The Lord appeared to Abraham by the oaks of Mamre, as he sat at the entrance of his tent in the heat of the day. He looked up and saw three men standing near him. When he saw them, he ran from the tent entrance to meet them, and bowed down to the ground. He said, “My lord, if I find favor with you, do not pass by your servant. Let a little water be brought, and wash your feet, and rest yourselves under the tree. Let me bring a little bread, that you may refresh yourselves, and after that you may pass on—since you have come to your servant.” So they said, “Do as you have said.” And Abraham hastened into the tent to Sarah, and said, “Make ready quickly three measures of choice flour, knead it, and make cakes.” Abraham ran to the herd, and took a calf, tender and good, and gave it to the servant, who hastened to prepare it. Then he took curds and milk and the calf that he had prepared, and set it before them; and he stood by them under the tree while they ate.
They said to him, “Where is your wife Sarah?” And he said, “There, in the tent.” Then one said, “I will surely return to you in due season, and your wife Sarah shall have a son.” And Sarah was listening at the tent entrance behind him. Now Abraham and Sarah were old, advanced in age; it had ceased to be with Sarah after the manner of women. So Sarah laughed to herself, saying, “After I have grown old, and my husband is old, shall I have pleasure?” The Lord said to Abraham, “Why did Sarah laugh, and say, ‘Shall I indeed bear a child, now that I am old?’ Is anything too wonderful for the Lord? At the set time I will return to you, in due season, and Sarah shall have a son.” But Sarah denied, saying, “I did not laugh”; for she was afraid. He said, “Oh yes, you did laugh.”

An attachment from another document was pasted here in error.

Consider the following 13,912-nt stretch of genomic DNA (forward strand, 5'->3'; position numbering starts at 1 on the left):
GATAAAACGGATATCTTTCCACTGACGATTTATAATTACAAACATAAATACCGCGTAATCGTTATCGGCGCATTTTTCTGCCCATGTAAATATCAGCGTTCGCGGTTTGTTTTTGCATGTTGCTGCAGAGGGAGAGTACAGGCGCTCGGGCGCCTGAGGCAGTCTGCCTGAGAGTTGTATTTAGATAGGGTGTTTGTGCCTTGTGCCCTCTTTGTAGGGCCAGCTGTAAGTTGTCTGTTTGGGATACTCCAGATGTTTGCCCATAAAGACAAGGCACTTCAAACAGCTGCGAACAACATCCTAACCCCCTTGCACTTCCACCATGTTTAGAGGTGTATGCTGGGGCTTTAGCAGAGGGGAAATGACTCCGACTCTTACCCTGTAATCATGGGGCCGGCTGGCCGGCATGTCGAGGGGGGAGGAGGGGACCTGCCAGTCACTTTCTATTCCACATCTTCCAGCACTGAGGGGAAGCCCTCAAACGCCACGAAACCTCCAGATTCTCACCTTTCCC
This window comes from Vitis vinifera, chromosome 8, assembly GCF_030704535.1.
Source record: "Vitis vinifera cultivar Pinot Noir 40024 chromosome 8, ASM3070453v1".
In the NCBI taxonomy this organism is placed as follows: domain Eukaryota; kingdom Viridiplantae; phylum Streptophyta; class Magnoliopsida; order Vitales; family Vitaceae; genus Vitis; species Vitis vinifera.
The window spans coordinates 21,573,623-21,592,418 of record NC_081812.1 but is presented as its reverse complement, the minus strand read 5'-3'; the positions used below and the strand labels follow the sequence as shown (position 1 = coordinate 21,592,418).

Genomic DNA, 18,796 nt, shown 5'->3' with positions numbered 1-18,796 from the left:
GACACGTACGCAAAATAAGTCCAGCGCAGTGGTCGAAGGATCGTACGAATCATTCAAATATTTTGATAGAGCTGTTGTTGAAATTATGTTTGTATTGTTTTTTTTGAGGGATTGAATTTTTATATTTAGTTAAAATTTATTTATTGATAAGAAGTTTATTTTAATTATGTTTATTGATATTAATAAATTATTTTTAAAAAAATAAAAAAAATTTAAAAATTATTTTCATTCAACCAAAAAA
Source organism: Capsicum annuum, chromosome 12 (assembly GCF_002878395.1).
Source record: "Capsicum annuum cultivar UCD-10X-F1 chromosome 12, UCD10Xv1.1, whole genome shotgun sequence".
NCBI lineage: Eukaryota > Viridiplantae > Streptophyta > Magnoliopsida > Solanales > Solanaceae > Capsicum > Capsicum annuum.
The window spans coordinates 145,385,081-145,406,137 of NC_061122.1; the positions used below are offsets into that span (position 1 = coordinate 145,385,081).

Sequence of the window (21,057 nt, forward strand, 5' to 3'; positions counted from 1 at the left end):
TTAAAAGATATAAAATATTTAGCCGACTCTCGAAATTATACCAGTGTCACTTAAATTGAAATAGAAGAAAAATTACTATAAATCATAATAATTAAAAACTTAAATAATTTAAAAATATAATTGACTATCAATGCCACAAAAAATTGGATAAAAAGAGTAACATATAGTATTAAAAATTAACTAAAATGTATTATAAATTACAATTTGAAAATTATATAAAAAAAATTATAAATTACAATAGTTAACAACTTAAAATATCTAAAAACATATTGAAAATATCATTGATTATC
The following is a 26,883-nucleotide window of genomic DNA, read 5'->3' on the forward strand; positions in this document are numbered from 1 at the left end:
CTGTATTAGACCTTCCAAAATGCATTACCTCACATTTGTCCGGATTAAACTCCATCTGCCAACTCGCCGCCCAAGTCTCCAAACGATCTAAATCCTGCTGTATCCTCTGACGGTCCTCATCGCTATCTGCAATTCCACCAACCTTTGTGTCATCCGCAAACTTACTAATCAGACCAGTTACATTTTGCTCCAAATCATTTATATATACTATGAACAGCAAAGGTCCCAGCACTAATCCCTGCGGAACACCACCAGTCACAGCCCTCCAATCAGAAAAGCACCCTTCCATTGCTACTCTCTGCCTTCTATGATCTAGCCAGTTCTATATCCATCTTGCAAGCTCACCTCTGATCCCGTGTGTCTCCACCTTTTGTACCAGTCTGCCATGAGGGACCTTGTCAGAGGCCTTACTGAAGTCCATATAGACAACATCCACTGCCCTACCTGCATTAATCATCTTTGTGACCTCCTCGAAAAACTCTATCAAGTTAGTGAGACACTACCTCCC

So, this week we’re in the first part of Genesis 18. One of the rabbis who wrote the Midrash (this ancient commentary on the Bible), made a comment on the first line in our passage that says Abraham was sitting in his tent in the heat of the day.
To find some spiritual significance to why the Bible would include “the heat of the day,” Rabbi Jannai said, “[God] made a hole in Gehenna [hell], making the whole world intolerably hot to its inhabitants for a short while” so that when the righteous are in pain, and the rest of the world is at ease, we shall know that heat is beneficial to a wound for the righteous (Genesis Rabbah XLVIII. 8-9, pg. 410).
So, after this week it is clear those who live in Houston are righteous.
But this story is odd, isn’t it? There are three visitors that come out of nowhere—are they angels, is God one of them, is this the Trinity? Whoever they are, the text at the very least says that “the Lord appeared to Abraham.” Though it seems that he is unaware of their true identity, he waits on them hand and foot as if they are God.